Registers are the vent openings that your HVAC system uses. Their placement is decided when your home is first built or when the duct work is being remodeled. If you have a chance to install new registers in a remodeling project, keep in mind that they are designed to supply air to your home after it has gone through the system and return air back to the units.
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When it comes to height, return registers are flexible. The goal of a return register is to get air back to its starting place. Ceiling jumper ducts can connect rooms to make this easier -- even leaving doors open plays an important role. Transfer grilles, door undercuts and wall grilles are all acceptable means to allow air to flow around the house. The supply vents, which push air through the duct work, must be placed properly. In this case, their height will be determined by your system. Many have duct work in crawlspaces, so the registers are placed in the floor. Attic systems may use registers placed in the ceiling instead.
The goal of good register placement is to keep the house as evenly heated or cooled as possible. To this end, every large room should have a supply register in it. Some supply registers may be connected and looped together in a web-like pattern while others terminate at several key end points. Either way, a register for each room will create even airflow throughout the home.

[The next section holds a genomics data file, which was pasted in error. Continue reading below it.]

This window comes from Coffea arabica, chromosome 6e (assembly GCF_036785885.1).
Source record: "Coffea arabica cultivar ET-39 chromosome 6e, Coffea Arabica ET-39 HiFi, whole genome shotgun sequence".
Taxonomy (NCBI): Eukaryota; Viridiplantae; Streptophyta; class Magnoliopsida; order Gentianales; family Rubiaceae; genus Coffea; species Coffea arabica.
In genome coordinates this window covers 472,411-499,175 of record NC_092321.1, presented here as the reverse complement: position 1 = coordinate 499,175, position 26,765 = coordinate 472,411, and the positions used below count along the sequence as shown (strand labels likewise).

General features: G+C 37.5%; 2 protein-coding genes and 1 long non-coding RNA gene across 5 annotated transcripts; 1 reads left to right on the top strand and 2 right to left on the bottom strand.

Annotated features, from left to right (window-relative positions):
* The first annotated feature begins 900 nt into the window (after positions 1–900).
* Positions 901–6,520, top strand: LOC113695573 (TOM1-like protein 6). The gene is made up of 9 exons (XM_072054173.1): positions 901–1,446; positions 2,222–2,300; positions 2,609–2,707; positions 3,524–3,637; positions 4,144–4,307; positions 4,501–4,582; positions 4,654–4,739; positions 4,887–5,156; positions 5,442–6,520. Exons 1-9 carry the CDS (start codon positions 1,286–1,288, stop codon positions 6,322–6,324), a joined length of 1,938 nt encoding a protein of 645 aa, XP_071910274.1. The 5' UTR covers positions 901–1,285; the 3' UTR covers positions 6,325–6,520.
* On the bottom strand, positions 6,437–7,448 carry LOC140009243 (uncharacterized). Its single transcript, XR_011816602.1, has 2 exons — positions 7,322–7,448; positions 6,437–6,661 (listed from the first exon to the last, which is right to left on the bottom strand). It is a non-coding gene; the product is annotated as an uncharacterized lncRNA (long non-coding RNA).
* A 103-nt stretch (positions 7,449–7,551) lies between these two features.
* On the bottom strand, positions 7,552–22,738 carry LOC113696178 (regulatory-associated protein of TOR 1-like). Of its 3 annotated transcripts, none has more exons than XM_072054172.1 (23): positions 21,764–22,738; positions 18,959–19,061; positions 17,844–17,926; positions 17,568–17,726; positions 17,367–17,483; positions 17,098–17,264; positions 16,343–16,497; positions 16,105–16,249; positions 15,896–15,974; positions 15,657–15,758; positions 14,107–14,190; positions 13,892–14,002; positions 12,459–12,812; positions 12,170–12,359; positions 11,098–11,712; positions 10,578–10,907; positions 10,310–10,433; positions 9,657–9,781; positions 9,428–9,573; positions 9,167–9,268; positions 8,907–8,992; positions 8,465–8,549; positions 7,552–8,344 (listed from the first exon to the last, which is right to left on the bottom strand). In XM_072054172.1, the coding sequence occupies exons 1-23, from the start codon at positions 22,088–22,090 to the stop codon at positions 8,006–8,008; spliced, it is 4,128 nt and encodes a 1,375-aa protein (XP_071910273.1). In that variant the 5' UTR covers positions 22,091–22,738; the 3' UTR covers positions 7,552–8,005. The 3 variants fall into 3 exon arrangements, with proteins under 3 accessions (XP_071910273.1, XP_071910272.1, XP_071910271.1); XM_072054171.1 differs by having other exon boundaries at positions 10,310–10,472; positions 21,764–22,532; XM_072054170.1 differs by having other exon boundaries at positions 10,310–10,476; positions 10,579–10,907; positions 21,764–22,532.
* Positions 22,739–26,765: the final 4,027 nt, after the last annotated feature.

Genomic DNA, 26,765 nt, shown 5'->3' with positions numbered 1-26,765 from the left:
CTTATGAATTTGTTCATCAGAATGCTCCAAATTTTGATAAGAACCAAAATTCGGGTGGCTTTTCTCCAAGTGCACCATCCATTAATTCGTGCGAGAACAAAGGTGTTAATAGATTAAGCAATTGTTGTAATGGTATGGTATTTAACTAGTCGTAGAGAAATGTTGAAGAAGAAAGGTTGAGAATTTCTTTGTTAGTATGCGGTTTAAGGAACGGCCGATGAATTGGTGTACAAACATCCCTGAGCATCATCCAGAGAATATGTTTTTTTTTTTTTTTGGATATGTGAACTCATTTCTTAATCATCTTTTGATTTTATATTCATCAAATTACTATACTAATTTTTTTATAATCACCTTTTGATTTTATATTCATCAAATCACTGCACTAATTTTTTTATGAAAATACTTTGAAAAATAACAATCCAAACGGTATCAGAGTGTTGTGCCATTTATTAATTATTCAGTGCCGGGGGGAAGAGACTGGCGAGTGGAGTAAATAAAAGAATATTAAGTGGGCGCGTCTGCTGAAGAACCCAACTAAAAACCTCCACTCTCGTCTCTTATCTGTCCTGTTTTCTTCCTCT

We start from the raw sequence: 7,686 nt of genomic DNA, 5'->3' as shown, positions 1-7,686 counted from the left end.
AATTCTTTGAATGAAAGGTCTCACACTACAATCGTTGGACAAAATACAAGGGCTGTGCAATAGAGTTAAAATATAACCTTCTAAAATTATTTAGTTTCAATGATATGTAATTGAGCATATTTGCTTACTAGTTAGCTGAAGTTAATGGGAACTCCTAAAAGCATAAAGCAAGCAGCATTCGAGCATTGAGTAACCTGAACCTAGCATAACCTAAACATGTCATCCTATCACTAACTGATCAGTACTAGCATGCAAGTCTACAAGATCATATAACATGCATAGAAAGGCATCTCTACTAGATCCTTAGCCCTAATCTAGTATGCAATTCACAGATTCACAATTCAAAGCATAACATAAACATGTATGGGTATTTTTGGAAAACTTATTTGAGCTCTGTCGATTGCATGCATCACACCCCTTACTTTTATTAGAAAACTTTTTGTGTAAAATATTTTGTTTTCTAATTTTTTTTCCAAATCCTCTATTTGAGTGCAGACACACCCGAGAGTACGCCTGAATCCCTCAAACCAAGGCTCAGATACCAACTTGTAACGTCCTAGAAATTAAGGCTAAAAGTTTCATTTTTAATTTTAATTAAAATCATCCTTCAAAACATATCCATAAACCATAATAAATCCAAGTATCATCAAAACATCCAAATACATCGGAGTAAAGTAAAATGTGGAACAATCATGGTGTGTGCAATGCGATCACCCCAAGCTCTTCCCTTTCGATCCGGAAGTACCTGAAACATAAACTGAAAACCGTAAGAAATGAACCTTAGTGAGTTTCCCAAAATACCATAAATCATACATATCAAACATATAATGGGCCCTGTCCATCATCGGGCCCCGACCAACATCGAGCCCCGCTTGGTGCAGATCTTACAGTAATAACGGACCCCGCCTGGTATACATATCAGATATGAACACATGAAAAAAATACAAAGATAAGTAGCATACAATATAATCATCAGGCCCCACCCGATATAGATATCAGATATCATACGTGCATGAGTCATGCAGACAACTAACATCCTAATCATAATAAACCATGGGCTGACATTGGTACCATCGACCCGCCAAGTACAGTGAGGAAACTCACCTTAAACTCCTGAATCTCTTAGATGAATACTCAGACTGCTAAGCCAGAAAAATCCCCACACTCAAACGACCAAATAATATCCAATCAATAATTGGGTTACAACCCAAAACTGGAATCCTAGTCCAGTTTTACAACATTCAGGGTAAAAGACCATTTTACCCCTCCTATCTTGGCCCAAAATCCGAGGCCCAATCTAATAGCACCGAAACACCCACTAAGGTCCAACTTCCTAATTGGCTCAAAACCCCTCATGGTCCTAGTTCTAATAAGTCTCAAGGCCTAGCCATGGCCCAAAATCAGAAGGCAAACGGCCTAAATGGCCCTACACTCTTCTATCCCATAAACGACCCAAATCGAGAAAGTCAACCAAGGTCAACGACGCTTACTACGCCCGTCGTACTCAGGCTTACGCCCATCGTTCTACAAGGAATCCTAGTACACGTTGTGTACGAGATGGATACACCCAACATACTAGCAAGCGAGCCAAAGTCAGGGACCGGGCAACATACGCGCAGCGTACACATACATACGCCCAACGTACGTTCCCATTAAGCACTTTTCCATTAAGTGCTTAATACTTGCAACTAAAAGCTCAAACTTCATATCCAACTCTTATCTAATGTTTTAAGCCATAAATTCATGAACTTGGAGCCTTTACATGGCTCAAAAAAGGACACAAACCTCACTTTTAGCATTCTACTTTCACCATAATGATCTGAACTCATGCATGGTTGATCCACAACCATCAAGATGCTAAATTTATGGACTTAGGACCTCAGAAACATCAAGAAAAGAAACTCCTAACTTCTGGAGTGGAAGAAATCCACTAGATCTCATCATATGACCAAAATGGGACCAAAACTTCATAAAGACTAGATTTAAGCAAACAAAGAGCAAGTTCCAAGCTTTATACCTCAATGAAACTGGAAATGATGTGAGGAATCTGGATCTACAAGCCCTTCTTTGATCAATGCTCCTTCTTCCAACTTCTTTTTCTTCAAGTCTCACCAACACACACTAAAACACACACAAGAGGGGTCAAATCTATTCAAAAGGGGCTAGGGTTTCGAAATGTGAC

If you look at the registers that are already in your home, you may notice that they tend to be close to windows. Windows allow heat transfer more easily, so the air that hits them becomes cool and sinks. This may seem a strange place for the supply vent, but it is by design. The warm air pushed from the supply vent can create a buffer layer against the window that keeps other air from being cooled. Follow this window placement strategy wherever possible.
Distance Between Supply and Return Vents
Do not place your supply register and the return vents too close together. The air needs time to circulate around the room and do its job. If the return vent is too close or if the supply register is right next to the door, the air may slip away without actually heating the room. Keep the two separate.
Tyler Lacoma has worked as a writer and editor for several years after graduating from George Fox University with a degree in business management and writing/literature. He works on business and technology topics for clients such as Obsessable, EBSCO, Drop.io, The TAC Group, Anaxos, Dynamic Page Solutions and others, specializing in ecology, marketing and modern trends.